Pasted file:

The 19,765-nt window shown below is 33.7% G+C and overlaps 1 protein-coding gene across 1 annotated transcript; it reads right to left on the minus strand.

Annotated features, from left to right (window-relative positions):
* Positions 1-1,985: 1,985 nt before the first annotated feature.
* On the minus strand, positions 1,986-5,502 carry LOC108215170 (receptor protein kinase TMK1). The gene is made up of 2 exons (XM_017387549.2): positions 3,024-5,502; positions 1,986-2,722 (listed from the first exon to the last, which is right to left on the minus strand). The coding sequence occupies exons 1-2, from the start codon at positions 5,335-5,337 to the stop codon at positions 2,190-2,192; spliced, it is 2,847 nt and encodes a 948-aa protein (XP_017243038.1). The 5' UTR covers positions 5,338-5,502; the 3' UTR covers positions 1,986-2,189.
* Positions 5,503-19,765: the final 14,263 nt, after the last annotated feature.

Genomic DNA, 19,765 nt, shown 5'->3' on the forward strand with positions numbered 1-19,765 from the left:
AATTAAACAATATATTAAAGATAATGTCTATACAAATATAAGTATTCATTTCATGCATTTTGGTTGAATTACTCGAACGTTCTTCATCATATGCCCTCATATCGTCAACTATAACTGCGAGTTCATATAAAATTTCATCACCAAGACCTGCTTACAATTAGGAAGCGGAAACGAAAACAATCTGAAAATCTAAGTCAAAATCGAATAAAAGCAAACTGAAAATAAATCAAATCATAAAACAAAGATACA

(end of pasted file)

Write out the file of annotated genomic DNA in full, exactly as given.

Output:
The 19,765-nt window shown below is 33.7% G+C and overlaps 1 protein-coding gene across 1 annotated transcript; it reads right to left on the minus strand.

Annotated features, from left to right (window-relative positions):
* Positions 1-1,985: 1,985 nt before the first annotated feature.
* On the minus strand, positions 1,986-5,502 carry LOC108215170 (receptor protein kinase TMK1). The gene is made up of 2 exons (XM_017387549.2): positions 3,024-5,502; positions 1,986-2,722 (listed from the first exon to the last, which is right to left on the minus strand). The coding sequence occupies exons 1-2, from the start codon at positions 5,335-5,337 to the stop codon at positions 2,190-2,192; spliced, it is 2,847 nt and encodes a 948-aa protein (XP_017243038.1). The 5' UTR covers positions 5,338-5,502; the 3' UTR covers positions 1,986-2,189.
* Positions 5,503-19,765: the final 14,263 nt, after the last annotated feature.

Genomic DNA, 19,765 nt, shown 5'->3' on the forward strand with positions numbered 1-19,765 from the left:
AATTAAACAATATATTAAAGATAATGTCTATACAAATATAAGTATTCATTTCATGCATTTTGGTTGAATTACTCGAACGTTCTTCATCATATGCCCTCATATCGTCAACTATAACTGCGAGTTCATATAAAATTTCATCACCAAGACCTGCTTACAATTAGGAAGCGGAAACGAAAACAATCTGAAAATCTAAGTCAAAATCGAATAAAAGCAAACTGAAAATAAATCAAATCATAAAACAAAGATACA